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Retrieving Selected Measure Values from a Chart

In my previous blog post, Retrieving Selections from a Chart, we discovered how to retrieve the selected dimension values from a chart. This works well if we then want to use the selected dimension values as filters on some other widget in the story or some other action that requires a dimension value.

We did not discuss how to retrieve the selected measure values from a chart, and we will discuss how to do this in this blog post. Suppose that we have a chart, as shown below:

We want to make up to four selections and display the selected measure values in input controls. Our front end will look like the following:

The chart (Chart_1) allows us to select values by clicking on chart elements. The # Selected (Selection_M1) field will contain the number of selections that were made. The following four fields (Selection_2 through Selection_M4) will contain the selected measure values.

Once we have placed our controls on the canvas, we will need to develop the code to manage the selections for Chart_1. To start this, we click on the fx button to the right of the Chart_1 object in the canvas list, and then select onSelect, as shown below:

Selecting onSelect will place us in the onSelect module for the Chart_1 object.

When selections in a chart or table are made, they can be retrieved in a Selection array object. Each selection made will be an element in the Selections array. To retrieve the selections, the following code can be used:

//1 Get the selections and assign them to selection object
var selArray = Chart_1.getSelections();

//2 Get the number of selections (array elements)
var iSelCount = Chart_1.getSelections().length;

//3 Display the number of selections in the Selection_M1 input control
Selection_M1.setValue(iSelCount.toString());

To retrieve the selections in a chart or table, we use the getSelections method of the object, as shown in //1.

Since the selections are returned in an array, then we can use the length property to determine how many selections are made, as shown in //2.

To set the value of an input control, we use the setValue method of the object. Our variable iSelCount contains an integer that represents the number of selections. We want to place this value in the input control named Selection_M1, but we cannot directly place an integer into an input control. Therefore, we use the toString method of the integer variable to convert the integer into a string.

Now that we have the selections array that contains the selections made in the chart. Let’s have a look at our selections array in the console of Chrome. To do this, we are going to examine each array element by looping through the array with the following code:

var i = 0;
for (i=0; i<iSelCount; i++)
{
// Output selection object to the console in Google Chrome
// To view the console press the F12 key after running the application
// Then select the console menu tab
console.log(selArray[i]);
}

I made two selections on the chart and the console displayed the following:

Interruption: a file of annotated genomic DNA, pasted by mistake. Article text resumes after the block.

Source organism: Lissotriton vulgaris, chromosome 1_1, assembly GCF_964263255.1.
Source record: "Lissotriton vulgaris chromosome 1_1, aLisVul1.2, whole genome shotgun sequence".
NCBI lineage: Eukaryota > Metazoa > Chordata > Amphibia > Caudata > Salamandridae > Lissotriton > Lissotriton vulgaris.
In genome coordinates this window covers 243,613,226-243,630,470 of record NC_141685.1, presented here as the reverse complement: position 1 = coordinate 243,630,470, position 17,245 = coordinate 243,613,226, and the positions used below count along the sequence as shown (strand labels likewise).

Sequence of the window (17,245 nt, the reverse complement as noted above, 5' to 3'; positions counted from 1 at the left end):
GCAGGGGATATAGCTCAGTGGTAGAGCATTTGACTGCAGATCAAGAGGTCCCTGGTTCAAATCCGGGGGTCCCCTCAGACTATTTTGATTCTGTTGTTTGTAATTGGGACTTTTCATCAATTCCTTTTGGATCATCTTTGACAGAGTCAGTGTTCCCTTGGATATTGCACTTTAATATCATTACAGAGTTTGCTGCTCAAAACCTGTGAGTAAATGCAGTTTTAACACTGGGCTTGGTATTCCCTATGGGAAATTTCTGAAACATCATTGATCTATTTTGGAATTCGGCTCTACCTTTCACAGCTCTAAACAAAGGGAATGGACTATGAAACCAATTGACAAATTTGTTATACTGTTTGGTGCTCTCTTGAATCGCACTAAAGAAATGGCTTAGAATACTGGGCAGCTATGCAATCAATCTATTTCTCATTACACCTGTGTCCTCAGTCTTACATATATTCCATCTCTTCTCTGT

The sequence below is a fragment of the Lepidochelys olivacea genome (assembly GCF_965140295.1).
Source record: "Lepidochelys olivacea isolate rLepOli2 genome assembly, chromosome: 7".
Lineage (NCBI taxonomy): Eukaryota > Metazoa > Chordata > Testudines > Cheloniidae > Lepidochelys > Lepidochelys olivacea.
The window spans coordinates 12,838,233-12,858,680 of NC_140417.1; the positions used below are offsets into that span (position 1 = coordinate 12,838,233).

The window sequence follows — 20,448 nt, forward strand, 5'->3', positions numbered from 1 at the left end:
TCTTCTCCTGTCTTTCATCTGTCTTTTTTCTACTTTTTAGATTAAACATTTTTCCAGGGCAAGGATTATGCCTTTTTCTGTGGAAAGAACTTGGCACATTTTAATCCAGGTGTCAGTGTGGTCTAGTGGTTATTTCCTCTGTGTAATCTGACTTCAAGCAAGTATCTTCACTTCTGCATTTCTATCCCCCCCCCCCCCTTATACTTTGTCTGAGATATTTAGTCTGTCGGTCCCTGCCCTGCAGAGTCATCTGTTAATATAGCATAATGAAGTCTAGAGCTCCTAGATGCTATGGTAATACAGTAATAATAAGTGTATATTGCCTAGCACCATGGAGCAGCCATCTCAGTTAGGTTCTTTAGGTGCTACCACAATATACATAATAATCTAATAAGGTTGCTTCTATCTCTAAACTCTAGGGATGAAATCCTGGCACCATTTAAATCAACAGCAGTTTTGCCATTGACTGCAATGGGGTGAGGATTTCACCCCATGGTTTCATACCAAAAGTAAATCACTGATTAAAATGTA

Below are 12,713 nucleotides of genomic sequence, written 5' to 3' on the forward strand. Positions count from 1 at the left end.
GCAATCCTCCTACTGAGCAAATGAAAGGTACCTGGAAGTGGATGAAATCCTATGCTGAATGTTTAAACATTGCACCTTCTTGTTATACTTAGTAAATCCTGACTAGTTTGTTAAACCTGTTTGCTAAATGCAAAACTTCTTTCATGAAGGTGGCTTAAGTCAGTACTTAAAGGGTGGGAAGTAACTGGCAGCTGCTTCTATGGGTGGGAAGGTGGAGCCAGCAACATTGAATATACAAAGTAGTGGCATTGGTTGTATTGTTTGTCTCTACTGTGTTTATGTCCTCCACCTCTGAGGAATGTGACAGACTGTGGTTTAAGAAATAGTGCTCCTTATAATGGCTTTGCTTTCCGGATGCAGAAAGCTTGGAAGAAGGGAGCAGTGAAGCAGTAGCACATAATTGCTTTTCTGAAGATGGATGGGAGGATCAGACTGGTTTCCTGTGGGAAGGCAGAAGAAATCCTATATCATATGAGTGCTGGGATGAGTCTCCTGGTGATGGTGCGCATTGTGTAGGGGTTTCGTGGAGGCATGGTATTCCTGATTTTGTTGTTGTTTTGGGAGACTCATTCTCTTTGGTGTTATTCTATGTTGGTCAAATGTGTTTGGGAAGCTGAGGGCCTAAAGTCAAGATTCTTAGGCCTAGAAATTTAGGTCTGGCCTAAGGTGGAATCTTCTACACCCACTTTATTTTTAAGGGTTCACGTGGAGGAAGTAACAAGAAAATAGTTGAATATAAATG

There are two outputs – one for each selection. In this output, we can see the name of measure object, which is # carts. We can also see the value of the selected dimensions, which are POSTAGE and PARTY BUNTING. However, there is no entry for the measure values that have been selected.

To get the measure values, we need to use a different method to retrieve the values using the selection object. This code will look like the following:

var i = 0;
for (i=0; i<iSelCount; i++)
{

// Get the Result Set for the selection
var rsltSelection = Chart_1.getDataSource().getResultSet(selArray[i]);

//Have a look at the reset set object
console.log(rsltSelection[0]);
}

When we examine the console, we see the following:

The result set object seems to have two elements, one of which is our measure identified by @MeasureDimension. However, to the @MeasureDimension element there are different members: id, description, rawValue, and formattedValue. We want to access the rawvalue, so we will use the following code:rsltSelection[0][“@MeasureDimension”].rawValue to access the element.

Now, we are ready to populate our input controls with selected measures from the chart. Below is the complete code.

// Get the selections and assign them to selection object
var selArray = Chart_1.getSelections();
// Get the number of selections (array elements)
var iSelCount = Chart_1.getSelections().length;
// Display the number of selections in the Selection_M1 input control
Selection_M1.setValue(iSelCount.toString());

var i = 0;
for (i=0; i<iSelCount; i++)
{
	// Get the Result Set for the selection
	var rsltSelection = Chart_1.getDataSource().getResultSet(selArray[i]);
	
	if (i===0){
		Selection_M2.setValue(rsltSelection[0]["@MeasureDimension"].rawValue);}
	else if (i===1){
		Selection_M3.setValue(rsltSelection[0]["@MeasureDimension"].rawValue);}
	else if (i===2){
		Selection_M4.setValue(rsltSelection[0]["@MeasureDimension"].rawValue);}
	else if (i===3){
		Selection_M5.setValue(rsltSelection[0]["@MeasureDimension"].rawValue);}
}

var j=0;
for (j=i; j<4; j++)
{
	if (j===0){
		Selection_M2.setValue(' ');
	} else if (j===1){
		Selection_M3.setValue(' ');
	}else if (j===2){
		Selection_M4.setValue(' ');
	}else if (j===3){
		Selection_M5.setValue(' '); 
	}
}

In the complete code there are two loops – an i loop and a j loop, The i loop assigns the selected values to the input controls. The j loop removes values from the input controls if they are deselected.

Now that we can retrieve selected measure values from charts and tables, we can build complex dashboards that allow us to further analyze values displayed in tables and charts. In my next blog, I plan to create an application that will predict the next item that a buyer may add to their shopping cart.

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